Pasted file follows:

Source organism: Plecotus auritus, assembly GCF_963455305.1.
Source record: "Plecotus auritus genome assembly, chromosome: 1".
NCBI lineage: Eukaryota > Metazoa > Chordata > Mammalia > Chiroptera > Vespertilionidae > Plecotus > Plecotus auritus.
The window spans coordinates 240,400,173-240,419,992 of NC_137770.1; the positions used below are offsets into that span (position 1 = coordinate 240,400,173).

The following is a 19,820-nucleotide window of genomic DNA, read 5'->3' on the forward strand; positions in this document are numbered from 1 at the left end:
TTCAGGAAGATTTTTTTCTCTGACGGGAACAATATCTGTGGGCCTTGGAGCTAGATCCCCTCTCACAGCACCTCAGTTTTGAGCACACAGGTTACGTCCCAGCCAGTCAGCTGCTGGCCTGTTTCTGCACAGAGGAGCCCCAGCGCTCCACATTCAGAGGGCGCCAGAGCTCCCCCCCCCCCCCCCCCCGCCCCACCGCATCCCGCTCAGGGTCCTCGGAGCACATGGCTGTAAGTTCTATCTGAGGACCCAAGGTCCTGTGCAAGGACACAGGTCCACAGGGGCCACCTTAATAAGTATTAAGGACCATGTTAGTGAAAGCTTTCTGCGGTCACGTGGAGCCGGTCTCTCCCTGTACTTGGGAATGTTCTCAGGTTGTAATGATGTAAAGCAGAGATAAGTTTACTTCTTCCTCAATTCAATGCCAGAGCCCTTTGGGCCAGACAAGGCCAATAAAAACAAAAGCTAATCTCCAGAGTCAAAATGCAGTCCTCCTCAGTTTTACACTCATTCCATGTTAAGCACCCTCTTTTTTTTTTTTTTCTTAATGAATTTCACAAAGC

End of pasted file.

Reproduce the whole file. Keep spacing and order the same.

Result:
Source organism: Plecotus auritus, assembly GCF_963455305.1.
Source record: "Plecotus auritus genome assembly, chromosome: 1".
NCBI lineage: Eukaryota > Metazoa > Chordata > Mammalia > Chiroptera > Vespertilionidae > Plecotus > Plecotus auritus.
The window spans coordinates 240,400,173-240,419,992 of NC_137770.1; the positions used below are offsets into that span (position 1 = coordinate 240,400,173).

The following is a 19,820-nucleotide window of genomic DNA, read 5'->3' on the forward strand; positions in this document are numbered from 1 at the left end:
TTCAGGAAGATTTTTTTCTCTGACGGGAACAATATCTGTGGGCCTTGGAGCTAGATCCCCTCTCACAGCACCTCAGTTTTGAGCACACAGGTTACGTCCCAGCCAGTCAGCTGCTGGCCTGTTTCTGCACAGAGGAGCCCCAGCGCTCCACATTCAGAGGGCGCCAGAGCTCCCCCCCCCCCCCCCCCCGCCCCACCGCATCCCGCTCAGGGTCCTCGGAGCACATGGCTGTAAGTTCTATCTGAGGACCCAAGGTCCTGTGCAAGGACACAGGTCCACAGGGGCCACCTTAATAAGTATTAAGGACCATGTTAGTGAAAGCTTTCTGCGGTCACGTGGAGCCGGTCTCTCCCTGTACTTGGGAATGTTCTCAGGTTGTAATGATGTAAAGCAGAGATAAGTTTACTTCTTCCTCAATTCAATGCCAGAGCCCTTTGGGCCAGACAAGGCCAATAAAAACAAAAGCTAATCTCCAGAGTCAAAATGCAGTCCTCCTCAGTTTTACACTCATTCCATGTTAAGCACCCTCTTTTTTTTTTTTTTCTTAATGAATTTCACAAAGC